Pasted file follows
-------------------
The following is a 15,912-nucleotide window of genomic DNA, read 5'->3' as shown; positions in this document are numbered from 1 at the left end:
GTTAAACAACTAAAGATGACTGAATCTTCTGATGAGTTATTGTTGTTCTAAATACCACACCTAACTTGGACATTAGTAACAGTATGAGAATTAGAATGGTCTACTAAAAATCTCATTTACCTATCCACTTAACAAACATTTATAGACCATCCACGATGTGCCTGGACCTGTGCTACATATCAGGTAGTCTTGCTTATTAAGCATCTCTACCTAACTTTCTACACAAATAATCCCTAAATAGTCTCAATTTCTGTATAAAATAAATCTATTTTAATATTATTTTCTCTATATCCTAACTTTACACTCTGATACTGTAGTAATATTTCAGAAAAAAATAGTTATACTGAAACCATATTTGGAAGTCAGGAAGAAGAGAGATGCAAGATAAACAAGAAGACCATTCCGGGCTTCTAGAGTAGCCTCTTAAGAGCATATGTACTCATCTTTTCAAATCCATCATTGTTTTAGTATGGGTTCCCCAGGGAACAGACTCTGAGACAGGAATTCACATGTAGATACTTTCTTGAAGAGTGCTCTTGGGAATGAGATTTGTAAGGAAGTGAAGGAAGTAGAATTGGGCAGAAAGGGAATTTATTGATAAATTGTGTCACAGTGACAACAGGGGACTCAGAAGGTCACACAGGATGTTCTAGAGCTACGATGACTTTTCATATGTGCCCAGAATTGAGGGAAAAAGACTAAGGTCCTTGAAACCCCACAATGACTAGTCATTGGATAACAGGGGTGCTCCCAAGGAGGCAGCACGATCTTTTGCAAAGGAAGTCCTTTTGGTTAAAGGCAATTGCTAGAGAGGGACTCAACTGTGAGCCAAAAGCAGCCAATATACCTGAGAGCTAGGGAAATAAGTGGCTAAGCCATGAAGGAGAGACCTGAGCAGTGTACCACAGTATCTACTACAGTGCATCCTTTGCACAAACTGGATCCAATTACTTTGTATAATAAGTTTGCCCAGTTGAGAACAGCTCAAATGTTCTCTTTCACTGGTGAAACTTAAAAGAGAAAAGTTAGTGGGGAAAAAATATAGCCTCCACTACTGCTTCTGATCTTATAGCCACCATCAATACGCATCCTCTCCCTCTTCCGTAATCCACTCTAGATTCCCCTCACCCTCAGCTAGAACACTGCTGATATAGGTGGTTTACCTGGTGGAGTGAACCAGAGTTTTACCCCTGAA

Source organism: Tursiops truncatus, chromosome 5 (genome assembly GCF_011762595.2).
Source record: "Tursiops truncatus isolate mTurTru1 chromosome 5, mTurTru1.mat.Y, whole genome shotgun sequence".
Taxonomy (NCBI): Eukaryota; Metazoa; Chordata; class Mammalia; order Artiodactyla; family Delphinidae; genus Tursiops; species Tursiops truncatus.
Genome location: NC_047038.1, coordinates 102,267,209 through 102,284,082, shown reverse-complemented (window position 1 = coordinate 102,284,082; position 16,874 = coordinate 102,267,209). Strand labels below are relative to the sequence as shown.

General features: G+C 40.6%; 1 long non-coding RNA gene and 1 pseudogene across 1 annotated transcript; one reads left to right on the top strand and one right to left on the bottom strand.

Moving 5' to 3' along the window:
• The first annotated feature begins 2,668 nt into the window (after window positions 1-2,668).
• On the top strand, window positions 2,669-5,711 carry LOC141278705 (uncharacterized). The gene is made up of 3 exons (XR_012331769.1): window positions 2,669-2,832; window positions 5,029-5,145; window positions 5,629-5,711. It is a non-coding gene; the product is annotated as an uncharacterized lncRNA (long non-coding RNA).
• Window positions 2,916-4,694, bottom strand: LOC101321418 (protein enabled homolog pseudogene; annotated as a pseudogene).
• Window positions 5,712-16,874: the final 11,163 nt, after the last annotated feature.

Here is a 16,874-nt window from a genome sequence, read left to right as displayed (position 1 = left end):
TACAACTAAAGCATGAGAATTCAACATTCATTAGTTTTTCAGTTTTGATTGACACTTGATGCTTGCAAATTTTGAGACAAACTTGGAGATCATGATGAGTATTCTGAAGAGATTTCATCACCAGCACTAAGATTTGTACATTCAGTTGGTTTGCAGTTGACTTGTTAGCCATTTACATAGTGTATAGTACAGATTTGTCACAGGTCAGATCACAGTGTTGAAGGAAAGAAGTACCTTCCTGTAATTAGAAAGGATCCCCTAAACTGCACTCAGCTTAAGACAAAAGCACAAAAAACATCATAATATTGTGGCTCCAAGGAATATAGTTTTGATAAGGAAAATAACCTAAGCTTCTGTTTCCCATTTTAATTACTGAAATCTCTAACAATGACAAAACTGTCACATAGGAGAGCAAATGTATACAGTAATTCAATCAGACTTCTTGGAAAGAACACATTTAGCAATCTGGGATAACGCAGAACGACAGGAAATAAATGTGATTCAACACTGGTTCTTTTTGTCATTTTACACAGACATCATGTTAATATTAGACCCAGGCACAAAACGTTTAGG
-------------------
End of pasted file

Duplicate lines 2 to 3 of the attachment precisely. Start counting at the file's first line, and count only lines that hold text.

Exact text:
GTTAAACAACTAAAGATGACTGAATCTTCTGATGAGTTATTGTTGTTCTAAATACCACACCTAACTTGGACATTAGTAACAGTATGAGAATTAGAATGGTCTACTAAAAATCTCATTTACCTATCCACTTAACAAACATTTATAGACCATCCACGATGTGCCTGGACCTGTGCTACATATCAGGTAGTCTTGCTTATTAAGCATCTCTACCTAACTTTCTACACAAATAATCCCTAAATAGTCTCAATTTCTGTATAAAATAAATCTATTTTAATATTATTTTCTCTATATCCTAACTTTACACTCTGATACTGTAGTAATATTTCAGAAAAAAATAGTTATACTGAAACCATATTTGGAAGTCAGGAAGAAGAGAGATGCAAGATAAACAAGAAGACCATTCCGGGCTTCTAGAGTAGCCTCTTAAGAGCATATGTACTCATCTTTTCAAATCCATCATTGTTTTAGTATGGGTTCCCCAGGGAACAGACTCTGAGACAGGAATTCACATGTAGATACTTTCTTGAAGAGTGCTCTTGGGAATGAGATTTGTAAGGAAGTGAAGGAAGTAGAATTGGGCAGAAAGGGAATTTATTGATAAATTGTGTCACAGTGACAACAGGGGACTCAGAAGGTCACACAGGATGTTCTAGAGCTACGATGACTTTTCATATGTGCCCAGAATTGAGGGAAAAAGACTAAGGTCCTTGAAACCCCACAATGACTAGTCATTGGATAACAGGGGTGCTCCCAAGGAGGCAGCACGATCTTTTGCAAAGGAAGTCCTTTTGGTTAAAGGCAATTGCTAGAGAGGGACTCAACTGTGAGCCAAAAGCAGCCAATATACCTGAGAGCTAGGGAAATAAGTGGCTAAGCCATGAAGGAGAGACCTGAGCAGTGTACCACAGTATCTACTACAGTGCATCCTTTGCACAAACTGGATCCAATTACTTTGTATAATAAGTTTGCCCAGTTGAGAACAGCTCAAATGTTCTCTTTCACTGGTGAAACTTAAAAGAGAAAAGTTAGTGGGGAAAAAATATAGCCTCCACTACTGCTTCTGATCTTATAGCCACCATCAATACGCATCCTCTCCCTCTTCCGTAATCCACTCTAGATTCCCCTCACCCTCAGCTAGAACACTGCTGATATAGGTGGTTTACCTGGTGGAGTGAACCAGAGTTTTACCCCTGAA

Source organism: Tursiops truncatus, chromosome 5 (genome assembly GCF_011762595.2).